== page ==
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  • An alternative to the chemoenzymatic


    An alternative to the chemoenzymatic preparation of glycoproteins is the production through total chemical synthesis or semi-synthesis [2,3,]. Many successful glycoprotein syntheses are based on native chemical ligation (NCL) [11], a reaction where unprotected peptides and glycopeptides of any length can be coupled chemoselectively. The reaction requires only a C-terminal thioester and an N-terminal cysteine functionality on the peptides and is compatible with aqueous and organic solvent systems. The appropriately functionalized peptides can be obtained chemically or recombinantly [12]. Longer protein sequences often require multiple ligations [13], for which several variations have been developed. Since the solid phase synthesis of longer peptides is generally demanding, the incorporation of thioesters or glycans can leads to additional challenges that need to be investigated and optimized separately. Cysteine is of relatively low overall abundance in proteins (1–2%) and is frequently not placed properly for native chemical ligation. In these cases, β-mercapto-amino nefiracetam australia analogues are employed at the N-terminus followed by a desulfurization step after ligation. [14, 15, 16,,]. Alternatively, chemically attached auxiliaries with thiol groups can serve as a surrogate for an N-terminal cysteine. The notoriously low reactivity when employing auxiliaries at the N-terminus was recently overcome by a novel type of auxiliary, which is cleaved via radical desulfurization and is efficient also for ligation sites other than glycine [19]. Since peptide thioesters are labile and susceptible to epimerization the use of peptide hydrazides as stable precursors for thioesters has been widely adopted [20] and is fully compatible with glycopeptides.
    Ligation methods for N-glycopeptides Some examples of different ligation approaches to N-linked glycopeptides and glycoproteins are outlined in Figure 2. A benzylated GlcNAc-Asn building block containing a β-thiol auxiliary was employed as a surrogate for N-terminal cysteine in the multi-segment synthesis of a GM2 activator protein bearing a GlcNAc residue [21] (Figure 2a). Peptides with C-terminal salicylesters selectively react with peptides bearing an N-terminal Ser or Thr moiety giving a ligation intermediate with a pseudoproline moiety. This Ser/Thr ligation was shown to be compatible with glycosylation and native chemical ligation [] (Figure 2b). A conceptually novel approach especially designed for N-glycopeptides is based on a thiolated auxiliary, which can be installed on the reducing end of GlcNAc or maltotriose. The labile N-glycosides were ligated with peptides bearing an N-terminal aspartic acid with a side chain thioester. The auxiliary of the resulting N-glycopeptide permits a second ligation with peptide thioesters [23] and can be removed with a final TFA treatment (Figure 2c). By introducing a photolabile auxiliary with solubility-enhancing PEG-chains on the N-terminus of mucin-type glycopeptides their enzymatic elongation using glycosyltransferases and subsequent isolation was successfully achieved. After ligation the auxiliary was removed by irradiation [24]. The pH-dependent solubility enhancing properties of picolylesters were crucial for the synthesis and purification of highly insoluble segments in the course of the synthesis of O-glycosylated interleukin-2 following the thioester method [25].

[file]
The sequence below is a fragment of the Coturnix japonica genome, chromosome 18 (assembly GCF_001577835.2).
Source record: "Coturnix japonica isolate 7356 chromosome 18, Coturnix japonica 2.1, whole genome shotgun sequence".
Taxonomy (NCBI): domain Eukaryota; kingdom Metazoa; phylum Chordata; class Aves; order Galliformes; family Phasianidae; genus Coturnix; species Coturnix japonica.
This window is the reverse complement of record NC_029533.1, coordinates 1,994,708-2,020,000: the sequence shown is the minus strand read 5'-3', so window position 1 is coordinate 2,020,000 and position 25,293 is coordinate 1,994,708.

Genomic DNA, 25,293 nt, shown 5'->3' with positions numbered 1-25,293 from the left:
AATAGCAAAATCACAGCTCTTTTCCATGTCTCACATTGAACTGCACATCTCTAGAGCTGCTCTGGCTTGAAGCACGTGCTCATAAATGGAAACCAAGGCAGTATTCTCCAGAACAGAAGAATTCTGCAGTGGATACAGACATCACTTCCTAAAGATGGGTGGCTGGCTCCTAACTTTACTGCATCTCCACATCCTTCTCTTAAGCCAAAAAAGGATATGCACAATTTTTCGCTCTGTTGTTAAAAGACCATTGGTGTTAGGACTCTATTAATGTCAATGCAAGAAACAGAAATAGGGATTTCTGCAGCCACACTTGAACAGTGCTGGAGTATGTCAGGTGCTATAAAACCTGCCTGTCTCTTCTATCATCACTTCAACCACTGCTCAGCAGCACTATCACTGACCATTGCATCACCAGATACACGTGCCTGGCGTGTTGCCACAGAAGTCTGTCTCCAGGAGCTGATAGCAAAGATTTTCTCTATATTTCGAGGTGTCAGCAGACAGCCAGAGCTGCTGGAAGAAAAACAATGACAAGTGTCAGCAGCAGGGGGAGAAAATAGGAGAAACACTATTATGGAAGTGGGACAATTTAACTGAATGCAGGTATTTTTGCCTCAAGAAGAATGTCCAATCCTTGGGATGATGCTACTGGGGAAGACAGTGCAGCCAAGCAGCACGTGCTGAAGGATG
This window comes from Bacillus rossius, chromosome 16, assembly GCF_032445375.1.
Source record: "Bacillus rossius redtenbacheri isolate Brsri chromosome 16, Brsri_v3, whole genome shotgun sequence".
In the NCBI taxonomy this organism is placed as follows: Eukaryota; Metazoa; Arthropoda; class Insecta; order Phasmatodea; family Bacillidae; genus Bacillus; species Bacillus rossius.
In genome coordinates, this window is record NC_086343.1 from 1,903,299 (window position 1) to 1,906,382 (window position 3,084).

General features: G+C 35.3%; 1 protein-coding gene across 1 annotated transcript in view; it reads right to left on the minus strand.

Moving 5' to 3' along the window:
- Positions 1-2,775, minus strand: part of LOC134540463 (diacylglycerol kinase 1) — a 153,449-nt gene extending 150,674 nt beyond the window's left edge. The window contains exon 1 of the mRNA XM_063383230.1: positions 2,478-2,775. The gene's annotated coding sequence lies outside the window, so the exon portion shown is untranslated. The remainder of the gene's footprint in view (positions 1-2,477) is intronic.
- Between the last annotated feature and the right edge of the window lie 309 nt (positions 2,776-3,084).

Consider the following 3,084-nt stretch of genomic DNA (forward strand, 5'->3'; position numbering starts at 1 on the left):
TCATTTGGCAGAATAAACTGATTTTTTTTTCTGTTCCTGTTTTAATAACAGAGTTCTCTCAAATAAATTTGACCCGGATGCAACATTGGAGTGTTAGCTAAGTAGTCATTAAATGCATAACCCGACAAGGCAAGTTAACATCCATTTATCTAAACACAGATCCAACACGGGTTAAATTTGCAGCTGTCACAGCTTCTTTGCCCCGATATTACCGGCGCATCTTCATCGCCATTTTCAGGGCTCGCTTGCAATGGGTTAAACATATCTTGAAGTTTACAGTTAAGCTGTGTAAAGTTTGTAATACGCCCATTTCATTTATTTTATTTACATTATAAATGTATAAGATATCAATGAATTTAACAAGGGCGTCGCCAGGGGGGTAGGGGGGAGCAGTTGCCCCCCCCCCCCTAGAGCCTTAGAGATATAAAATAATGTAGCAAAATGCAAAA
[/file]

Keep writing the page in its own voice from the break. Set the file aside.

Synthesis of N-glycopeptides The solid phase synthesis of O-glycopeptides needs to be carried out with preformed glycosyl amino acids since convergent attachment of the sugar with control of the absolute stereochemistry at the anomeric center is very challenging. Special care is also required with the preformed glycosylamino acid blocks due to the tendency of O-glycosyl serine derivatives to undergo epimerization after activation [26]. The synthesis of N-glycopeptides faces different challenges. For example, the synthesis of N-glycopeptide thioesters on the solid phase using glycosyl amino acids can be problematic due to side reactions on the free OH-groups of the sugar or through unfavorable interactions of the sugar with the resin. The limitation in the length of a given glycopeptide target that can be generated through linear SPPS can be circumvented by racemization-free segment couplings on the solid phase [27]. Sialylated N-glycans linked to asparagine, that can be prepared readily from natural sources, can be efficiently incorporated into glycopeptide thioesters following the in situ neutralization Boc solid phase synthesis [28] (Figure 1a).